It’s coming – research interest is moving toward seaweed from algae. For algae enthusiasts, keep in mind that technically speaking common algae is micro algae and seaweed is macro algae. They both offer a huge advantage to other plants in line for fuel production.
These two life forms offer efficiency; they grow without using energy to make cellulose, the land plant’s answer to structure for gravity, wind and animal assaults. For comparison algae are thought to produce 50% of the O2 while they’re less than 1% of the total plant biomass on Earth. That said, adding seaweed or macro algae to the biomass for fuel effort would seem inevitable.
Last week Al Fin spotted Joanna Schroeder’s article at domesticfuel.com. It seems Ms. Schroeder talked with B. Greg Mitchell at the Scripps Institution of Oceanography at the University of California San Diego (UCSD-SIO). Mitchell’s perspective as reported by Schroeder is worth some review.
The Scripps Institute has been researching seaweed for more than 40 years. It’s safe to assume that just as everyone else, the Scripps Institute seaweed to fuel research hasn’t been front and center for the whole 40 years. But Mitchell, who as late as 2 years ago, was discussing micro algae in detail.
Schroeder reports Mitchell now believes the research into seaweed will be well rewarded in the benefits it would provide the country including offering solutions for energy security, hunger, water use, land use, biodiversity, and climate.
Seaweed has potential for very high yields and high oil production while thriving on non-arable land. Another benefit is that they grow well in salt water. Traditionally crops will not excel in salt water if they survive at all, and in some areas of the country valuable agricultural land has been taken out of production due to high concentrations of salt.
Saline or Salt Water Aquifers in US.
But as all biology researchers know, not all macro algae strains are created equal. There are strains of seaweeds that hold great promise for bio-energy and others that hold great promise for producing other products such as high protein meals for replacing non-sustainable ocean-caught fishmeals in aquaculture and other animal diets.
For example, there are strains of seaweeds that UCSD-SIO has been studying that grow well inland and can be used to recycle artificial seawater and waste nutrients from chicken ranches or pig farms. Algae has also been used in farm fish operations from cleaning the ponds to providing feed.
Now to the key points. Mitchell believes that the key to research lies in the lifecycle of the seaweed, especially its sexual phases, “The lifecycle including sexual phases are better known and more easily controlled for some seaweeds,” explained Mitchell. “That may make it easier to breed/hybridize using traditional Mendelian genetics. All companies are looking at how to use classical recombinant methods.” Mendelian genetics focuses on natural recombination rather than human induced modification and since Mendelian genetics focuses on a natural process, the products created from the research will not have the regulatory issues that have hindered the development of algae products created by genetically modified strains.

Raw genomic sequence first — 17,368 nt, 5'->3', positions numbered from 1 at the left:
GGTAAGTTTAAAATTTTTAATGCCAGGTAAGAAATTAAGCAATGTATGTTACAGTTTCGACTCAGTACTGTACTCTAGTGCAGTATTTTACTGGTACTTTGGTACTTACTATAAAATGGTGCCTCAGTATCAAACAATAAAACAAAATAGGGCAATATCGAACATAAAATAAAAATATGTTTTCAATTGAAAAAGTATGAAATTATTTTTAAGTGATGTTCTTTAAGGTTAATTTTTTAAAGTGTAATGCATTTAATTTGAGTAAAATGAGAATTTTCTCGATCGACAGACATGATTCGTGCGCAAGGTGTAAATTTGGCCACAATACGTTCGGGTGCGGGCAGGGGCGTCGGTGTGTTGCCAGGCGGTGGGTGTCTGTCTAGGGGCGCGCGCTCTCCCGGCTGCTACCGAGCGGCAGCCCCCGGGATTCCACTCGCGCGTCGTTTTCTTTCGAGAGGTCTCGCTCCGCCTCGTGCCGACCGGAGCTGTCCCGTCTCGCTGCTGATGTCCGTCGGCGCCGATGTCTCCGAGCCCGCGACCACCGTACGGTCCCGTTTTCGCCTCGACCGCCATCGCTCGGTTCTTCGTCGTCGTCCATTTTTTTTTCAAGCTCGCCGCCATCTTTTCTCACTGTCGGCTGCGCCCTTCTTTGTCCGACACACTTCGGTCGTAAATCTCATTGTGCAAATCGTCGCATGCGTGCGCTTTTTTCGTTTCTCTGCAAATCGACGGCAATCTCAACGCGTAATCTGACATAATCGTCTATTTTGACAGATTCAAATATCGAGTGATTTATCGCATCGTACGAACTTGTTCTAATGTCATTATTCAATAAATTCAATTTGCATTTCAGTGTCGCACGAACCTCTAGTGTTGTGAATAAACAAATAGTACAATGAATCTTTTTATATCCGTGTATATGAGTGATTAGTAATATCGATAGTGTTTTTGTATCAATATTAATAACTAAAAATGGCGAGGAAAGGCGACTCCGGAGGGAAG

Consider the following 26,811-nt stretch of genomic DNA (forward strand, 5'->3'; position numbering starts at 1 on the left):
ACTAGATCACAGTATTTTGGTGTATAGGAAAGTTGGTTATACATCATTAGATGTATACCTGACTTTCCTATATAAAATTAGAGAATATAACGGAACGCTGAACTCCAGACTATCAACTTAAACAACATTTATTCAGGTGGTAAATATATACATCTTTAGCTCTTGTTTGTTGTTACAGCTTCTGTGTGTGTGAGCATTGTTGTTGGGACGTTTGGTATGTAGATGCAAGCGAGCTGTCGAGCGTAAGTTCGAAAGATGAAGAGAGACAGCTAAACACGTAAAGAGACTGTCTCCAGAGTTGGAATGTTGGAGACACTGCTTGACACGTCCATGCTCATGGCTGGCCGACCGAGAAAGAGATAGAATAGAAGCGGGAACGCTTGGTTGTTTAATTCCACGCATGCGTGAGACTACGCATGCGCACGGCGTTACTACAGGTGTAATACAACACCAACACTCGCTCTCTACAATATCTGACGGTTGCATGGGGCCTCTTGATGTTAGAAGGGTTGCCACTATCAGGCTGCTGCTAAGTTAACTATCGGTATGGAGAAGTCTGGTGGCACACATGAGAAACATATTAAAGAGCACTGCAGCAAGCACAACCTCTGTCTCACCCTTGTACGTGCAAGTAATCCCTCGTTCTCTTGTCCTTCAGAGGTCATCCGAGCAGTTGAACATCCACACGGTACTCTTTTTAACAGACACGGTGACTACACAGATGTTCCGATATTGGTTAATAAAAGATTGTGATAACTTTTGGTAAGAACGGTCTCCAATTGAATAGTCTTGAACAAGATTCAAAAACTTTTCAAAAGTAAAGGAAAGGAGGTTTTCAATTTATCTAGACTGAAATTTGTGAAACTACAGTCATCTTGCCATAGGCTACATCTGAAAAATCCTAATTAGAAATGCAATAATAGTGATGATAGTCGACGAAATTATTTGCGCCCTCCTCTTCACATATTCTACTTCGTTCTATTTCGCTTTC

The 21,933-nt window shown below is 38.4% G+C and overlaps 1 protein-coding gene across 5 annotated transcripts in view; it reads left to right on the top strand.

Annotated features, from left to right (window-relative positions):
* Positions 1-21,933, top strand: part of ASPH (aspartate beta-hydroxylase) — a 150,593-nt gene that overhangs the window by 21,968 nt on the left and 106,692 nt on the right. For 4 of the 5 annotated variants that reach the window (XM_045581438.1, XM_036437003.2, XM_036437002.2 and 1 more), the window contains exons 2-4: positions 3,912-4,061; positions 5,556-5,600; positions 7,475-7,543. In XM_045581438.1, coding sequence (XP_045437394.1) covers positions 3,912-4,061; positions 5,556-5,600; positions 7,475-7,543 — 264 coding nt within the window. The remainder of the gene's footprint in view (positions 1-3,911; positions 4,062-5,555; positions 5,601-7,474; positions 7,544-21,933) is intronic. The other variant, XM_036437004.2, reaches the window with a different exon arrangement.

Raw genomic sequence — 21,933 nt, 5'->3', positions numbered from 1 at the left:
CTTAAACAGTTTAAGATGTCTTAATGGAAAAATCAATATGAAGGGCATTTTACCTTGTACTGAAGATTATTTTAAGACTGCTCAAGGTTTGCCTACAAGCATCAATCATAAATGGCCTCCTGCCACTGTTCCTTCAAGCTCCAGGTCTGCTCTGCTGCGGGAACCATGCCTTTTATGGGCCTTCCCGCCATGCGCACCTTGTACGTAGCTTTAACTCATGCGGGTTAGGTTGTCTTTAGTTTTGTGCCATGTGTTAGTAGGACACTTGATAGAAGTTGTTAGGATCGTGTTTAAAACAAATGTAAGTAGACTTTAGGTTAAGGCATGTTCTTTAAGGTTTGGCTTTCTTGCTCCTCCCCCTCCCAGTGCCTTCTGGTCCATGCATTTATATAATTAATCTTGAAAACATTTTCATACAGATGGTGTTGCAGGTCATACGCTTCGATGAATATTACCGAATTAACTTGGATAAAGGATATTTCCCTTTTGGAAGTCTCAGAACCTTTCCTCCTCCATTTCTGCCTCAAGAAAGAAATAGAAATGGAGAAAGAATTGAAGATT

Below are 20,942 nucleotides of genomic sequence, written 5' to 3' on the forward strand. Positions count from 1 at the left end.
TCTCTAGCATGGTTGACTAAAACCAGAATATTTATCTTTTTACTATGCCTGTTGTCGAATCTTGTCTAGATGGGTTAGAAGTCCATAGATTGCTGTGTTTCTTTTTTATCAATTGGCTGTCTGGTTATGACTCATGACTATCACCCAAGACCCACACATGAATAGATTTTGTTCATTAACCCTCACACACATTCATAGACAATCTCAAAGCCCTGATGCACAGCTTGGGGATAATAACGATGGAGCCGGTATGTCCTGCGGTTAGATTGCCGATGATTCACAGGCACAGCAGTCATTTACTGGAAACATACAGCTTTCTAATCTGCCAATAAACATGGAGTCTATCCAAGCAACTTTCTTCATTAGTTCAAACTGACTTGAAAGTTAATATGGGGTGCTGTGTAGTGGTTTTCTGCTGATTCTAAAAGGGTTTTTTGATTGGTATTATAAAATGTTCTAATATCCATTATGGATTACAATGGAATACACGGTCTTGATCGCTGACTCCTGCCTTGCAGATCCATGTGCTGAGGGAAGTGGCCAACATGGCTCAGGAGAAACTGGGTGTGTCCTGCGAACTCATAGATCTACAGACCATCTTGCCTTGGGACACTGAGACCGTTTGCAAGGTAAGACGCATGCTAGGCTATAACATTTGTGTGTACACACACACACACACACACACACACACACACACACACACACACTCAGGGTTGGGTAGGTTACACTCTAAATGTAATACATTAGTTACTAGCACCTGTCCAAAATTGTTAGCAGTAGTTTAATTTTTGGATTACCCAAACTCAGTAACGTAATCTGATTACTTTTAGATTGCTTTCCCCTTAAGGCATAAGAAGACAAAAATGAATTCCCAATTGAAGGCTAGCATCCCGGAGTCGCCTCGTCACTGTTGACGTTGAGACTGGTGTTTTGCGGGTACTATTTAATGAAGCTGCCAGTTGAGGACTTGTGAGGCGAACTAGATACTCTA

Still, whether micro algae or macro algae there are the same problems to solve for commercialization. Costs of production have to come way way down, the best strains of seaweed need to identified and optimized, and testing of the strains needs expanded. Scale has to increase to hundreds of acres rather than small tests. Water has to be removed and oil and useful products taken out. This is just a wee bit of the challenges.
But the results could be astonishing. The area needed for micro algae production is much less than land plants and macro algae is even more productive. The land issue isn’t in fact of much note, and saline water is available across wide tracts of the U.S in addition to ocean water.
Land Needed Comparison For Corn Soya Algae.
Mitchell thinks the timeline will shorten up, with major developments in 10 years. So far all the research is small lab work and needs taken to commercial scale. “We need several hundred acre demos that would take three years to design, permit and build. Then we need at least two years to get data and improve design,” said Mitchell. “Then we’ll roll out commercial scale over the following five years. We can do all this now at pilot scale but its not yet economically viable. So I see 10 years for this to be turned to economic viability.”
Many first impressions of seaweed farming suggest a plot at sea, but seaweed is one species that should be able to grow inland with proper facilities and management. As the maps above show the potential is huge and the needed area quite small. It’s research well worth the effort.
By. Brian Westenhaus